Full Google Docs text of the resolution here. (It outlines many of the facts and figures I have been trying to disseminate in this blog).

The Public Service Commission moves very slowly and this may be a long process - this case has already been at the PSC for over a year - but, if this resolution has any influence, maybe there's hope that something will get resolved concerning the long term operation of the terminal.

But, we also need to make sure something gets done in the short term - like right now.

We've already waited 5 years .... it's 5 years since the "state of the art" terminal was built .... it's already hundreds of avoidable tons of carcinogenic SOx and smog causing NOx later ... it's already tens of tons of avoidable asthma inducing Particulate Matter later .... it's already $27 Million in avoidable health costs later .....

We need someone to step up to take these burdens off our communities. But, at least in the short term, who will pay?

Will it be the NYCEDC who built the terminal without this already proven "shore power" infrastructure that was being used up and down the West Coast a decade before? Will it be the Port Authority who own the terminal, but who, according to one of their spokesmen, weren't aware of the pollution mitigating practice of "cold ironing" till 2007 (despite the U.S. Navy using it for decades)? Will it be the City of New York that benefits economically from the visitors that the cruise ships bring ($145 Million last year), but, despite the proclaimed "green" credentials of the Mayor himself, seems slow to acknowledge and address the health burdens the operation of their ports - cruise, container, etc. - puts on the residents of the city? Will it be Carnival, a company that in the 5 years since this terminal was built has seen profits of $11.3 Billion, while paying little tax, but can't seem to "cough" with the added cost of using electricity while in port, instead of burning extra dirty diesel?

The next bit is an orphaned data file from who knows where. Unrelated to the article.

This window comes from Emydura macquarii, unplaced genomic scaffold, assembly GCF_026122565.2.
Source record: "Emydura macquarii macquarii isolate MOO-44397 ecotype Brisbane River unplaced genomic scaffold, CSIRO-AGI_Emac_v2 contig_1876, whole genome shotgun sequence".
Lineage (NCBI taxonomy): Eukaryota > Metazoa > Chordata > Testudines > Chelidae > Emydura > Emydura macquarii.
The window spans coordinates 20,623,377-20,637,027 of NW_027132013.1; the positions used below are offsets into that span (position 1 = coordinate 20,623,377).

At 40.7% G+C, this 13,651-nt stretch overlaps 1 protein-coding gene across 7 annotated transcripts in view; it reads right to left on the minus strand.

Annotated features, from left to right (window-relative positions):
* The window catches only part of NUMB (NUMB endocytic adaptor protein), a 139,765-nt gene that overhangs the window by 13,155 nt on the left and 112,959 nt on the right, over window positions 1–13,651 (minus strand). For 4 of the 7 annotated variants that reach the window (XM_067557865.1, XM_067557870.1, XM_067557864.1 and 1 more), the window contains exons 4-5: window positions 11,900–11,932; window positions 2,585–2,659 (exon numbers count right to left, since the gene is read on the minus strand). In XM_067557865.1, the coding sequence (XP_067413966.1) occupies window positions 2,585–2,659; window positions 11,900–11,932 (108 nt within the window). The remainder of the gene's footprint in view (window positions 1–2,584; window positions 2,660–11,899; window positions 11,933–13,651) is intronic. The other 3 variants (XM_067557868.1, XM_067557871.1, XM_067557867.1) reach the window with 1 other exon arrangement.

No one seems to be putting up their hand.

Meanwhile, the residents of Brooklyn are still breathing in these carcinogenic and otherwise harmful substances. The residents of Brooklyn, especially our most vulnerable, are paying with their health, and as the statement of the Port Authority to the Public Service Commission states, "we estimate that the annual health benefits emissions reductions arising from a switch from on board generation to shore power at the BCT (Brooklyn Cruise Terminal), adjusted for Kings County, approaches $9 Million".

That's a $9 Million Per Year health cost to Brooklyn residents - to our kids - to our elderly - to our minority communities - you know, in cancer, asthma, heart disease, premature mortality - right now.

I wonder how much of that is covered by the 1.1% tax rate that Carnival currently pays?